Based on a typical academic year, we would expect a full-time student to complete 40 hours per week. That includes all contact time plus time spent doing the required reading, and preparing for or writing assessments. Each unit should consist of 200 hours of study, including contact time and time preparing for and doing the assessment. Within the University the minimum contact time is 10 hours per week and our students sometimes receive more. A typical week in year one might include seven to nine hours of lectures, two hours of tutorials, and two to four hours of practicals.

How do assessments work for the department?

As you'd expect there's a wide range of assessment undertaken. Units are assessed using coursework and examinations throughout the year as well as at the end of year examination period. Typically courses have a mixture of practical assignments based on reporting lab results, or field exercises; essays are used where the students are required to engage with extensive literature and debates; year two includes a mini research dissertation in preparation for year three, work which is completed in groups to enable key collaboration skills to be developed. Indeed, year one and year two have multiple assignments involving a group element often in conjunction with presentations to inspire confidence in public speaking.

What would you say are the main differences between studying at school and study at university?

University study is far more self-directed than school. You have timetabled classes to go to, but outside of these, it is up to you to do the required reading, to plan your time effectively to complete assessments on time, and to manage your studies alongside your social life. Many of our students balance their studies against a part-time job. The University provides Study Skills sessions to help you get used to studying at University, and your pastoral tutor will get in touch to make sure things are okay, and check on your academic progress generally, but ultimately it’s up to you to motivate yourself to complete your degree studies. Unlike school you’re not here because you have to be; you should be at University because you want to be.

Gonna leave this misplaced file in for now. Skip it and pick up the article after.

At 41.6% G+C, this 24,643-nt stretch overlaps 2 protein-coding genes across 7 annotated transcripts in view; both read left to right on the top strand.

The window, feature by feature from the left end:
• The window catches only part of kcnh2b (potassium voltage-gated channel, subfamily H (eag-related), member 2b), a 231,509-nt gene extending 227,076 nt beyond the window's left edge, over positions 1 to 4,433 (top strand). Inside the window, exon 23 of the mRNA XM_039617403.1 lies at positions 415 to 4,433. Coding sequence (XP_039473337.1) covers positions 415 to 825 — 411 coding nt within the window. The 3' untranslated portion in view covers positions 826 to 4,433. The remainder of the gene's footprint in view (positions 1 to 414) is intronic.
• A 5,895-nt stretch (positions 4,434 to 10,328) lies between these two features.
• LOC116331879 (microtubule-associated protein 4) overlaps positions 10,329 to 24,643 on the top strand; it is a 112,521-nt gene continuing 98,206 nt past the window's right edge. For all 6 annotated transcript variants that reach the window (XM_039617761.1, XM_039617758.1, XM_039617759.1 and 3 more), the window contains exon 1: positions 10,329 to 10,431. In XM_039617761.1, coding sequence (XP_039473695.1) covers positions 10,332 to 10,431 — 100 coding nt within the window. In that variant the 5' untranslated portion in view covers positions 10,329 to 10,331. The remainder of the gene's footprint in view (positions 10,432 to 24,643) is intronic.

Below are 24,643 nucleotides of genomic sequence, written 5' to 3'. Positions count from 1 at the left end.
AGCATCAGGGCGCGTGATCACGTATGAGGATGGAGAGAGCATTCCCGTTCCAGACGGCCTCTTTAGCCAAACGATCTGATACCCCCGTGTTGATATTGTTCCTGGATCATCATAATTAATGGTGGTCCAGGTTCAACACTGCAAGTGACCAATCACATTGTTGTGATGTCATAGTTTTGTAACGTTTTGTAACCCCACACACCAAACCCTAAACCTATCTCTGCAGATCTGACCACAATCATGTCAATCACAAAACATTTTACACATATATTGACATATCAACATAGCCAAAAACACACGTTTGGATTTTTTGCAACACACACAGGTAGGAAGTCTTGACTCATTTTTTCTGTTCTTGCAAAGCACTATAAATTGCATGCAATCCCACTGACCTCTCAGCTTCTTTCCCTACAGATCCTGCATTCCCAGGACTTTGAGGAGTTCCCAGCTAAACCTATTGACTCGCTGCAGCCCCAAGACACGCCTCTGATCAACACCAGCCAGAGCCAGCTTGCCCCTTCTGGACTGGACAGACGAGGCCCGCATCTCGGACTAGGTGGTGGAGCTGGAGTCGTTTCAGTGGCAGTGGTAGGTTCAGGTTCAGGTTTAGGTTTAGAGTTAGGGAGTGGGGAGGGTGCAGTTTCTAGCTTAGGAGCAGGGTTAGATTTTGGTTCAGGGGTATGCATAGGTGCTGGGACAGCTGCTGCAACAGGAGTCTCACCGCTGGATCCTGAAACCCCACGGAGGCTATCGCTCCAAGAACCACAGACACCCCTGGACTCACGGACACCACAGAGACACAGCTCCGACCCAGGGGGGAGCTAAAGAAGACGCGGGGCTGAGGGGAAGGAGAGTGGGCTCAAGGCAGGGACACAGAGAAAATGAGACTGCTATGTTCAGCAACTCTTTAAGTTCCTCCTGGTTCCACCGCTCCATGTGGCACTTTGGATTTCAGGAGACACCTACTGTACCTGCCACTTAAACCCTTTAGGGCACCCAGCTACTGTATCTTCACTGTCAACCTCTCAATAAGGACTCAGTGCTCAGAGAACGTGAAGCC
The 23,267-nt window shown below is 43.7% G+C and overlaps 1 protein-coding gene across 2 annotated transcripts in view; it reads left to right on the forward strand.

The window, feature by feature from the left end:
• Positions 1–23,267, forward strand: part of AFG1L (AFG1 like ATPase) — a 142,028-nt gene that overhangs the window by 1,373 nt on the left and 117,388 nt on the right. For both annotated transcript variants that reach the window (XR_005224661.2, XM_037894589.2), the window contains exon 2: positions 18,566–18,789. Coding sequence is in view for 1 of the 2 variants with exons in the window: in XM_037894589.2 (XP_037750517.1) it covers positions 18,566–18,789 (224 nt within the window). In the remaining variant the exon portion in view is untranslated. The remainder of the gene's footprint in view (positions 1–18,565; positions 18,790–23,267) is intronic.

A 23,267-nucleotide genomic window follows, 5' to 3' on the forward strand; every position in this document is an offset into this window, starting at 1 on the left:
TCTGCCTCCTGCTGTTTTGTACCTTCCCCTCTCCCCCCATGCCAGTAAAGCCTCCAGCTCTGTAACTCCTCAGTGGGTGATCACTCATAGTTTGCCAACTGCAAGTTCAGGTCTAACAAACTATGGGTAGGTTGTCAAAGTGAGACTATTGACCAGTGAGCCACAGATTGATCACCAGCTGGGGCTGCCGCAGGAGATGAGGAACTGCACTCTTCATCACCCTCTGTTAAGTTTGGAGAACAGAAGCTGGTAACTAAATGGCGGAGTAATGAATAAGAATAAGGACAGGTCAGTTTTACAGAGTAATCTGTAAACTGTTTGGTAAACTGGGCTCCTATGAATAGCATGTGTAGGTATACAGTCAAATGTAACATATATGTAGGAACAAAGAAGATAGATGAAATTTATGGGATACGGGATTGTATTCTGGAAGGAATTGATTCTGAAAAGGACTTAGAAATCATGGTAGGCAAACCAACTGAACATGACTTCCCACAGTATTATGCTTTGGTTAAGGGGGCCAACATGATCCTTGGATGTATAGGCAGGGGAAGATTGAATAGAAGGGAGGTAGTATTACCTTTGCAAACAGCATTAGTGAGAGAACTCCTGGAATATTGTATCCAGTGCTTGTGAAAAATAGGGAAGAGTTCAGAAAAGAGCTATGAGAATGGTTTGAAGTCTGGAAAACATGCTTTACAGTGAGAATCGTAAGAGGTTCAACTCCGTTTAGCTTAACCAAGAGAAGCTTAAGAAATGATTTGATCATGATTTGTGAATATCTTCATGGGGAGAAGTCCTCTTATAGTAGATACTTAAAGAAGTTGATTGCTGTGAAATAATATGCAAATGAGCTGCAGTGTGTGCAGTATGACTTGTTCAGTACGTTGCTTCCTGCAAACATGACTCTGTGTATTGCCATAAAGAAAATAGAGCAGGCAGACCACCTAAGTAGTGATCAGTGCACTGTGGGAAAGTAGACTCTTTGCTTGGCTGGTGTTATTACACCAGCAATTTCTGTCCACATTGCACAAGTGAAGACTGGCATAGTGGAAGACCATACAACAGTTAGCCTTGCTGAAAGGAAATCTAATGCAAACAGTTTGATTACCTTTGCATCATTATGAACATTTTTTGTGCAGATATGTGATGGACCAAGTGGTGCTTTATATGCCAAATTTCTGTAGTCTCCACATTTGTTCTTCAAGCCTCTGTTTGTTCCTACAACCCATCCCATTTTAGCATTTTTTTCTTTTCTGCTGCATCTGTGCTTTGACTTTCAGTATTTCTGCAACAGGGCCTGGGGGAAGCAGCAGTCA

What are examples of final year projects/dissertations that students have worked on when they study this course?

Our dissertations are incredibly diverse in topic. As well as the dissertations on micro plastics mentioned above we also have recently seen dissertations predicting the impact of 100 year storms on cities such as New York and predicting the amount of flooding that would result. This contrasts with a Human Geography dissertation which had the title "Expanding the empirical repertoire of non-representational theory: a methodological reflection on creating a documentary film"! Whilst the range might be diverse, the quality is always good and we are proud that our student's win national research prizes for their dissertations almost every year.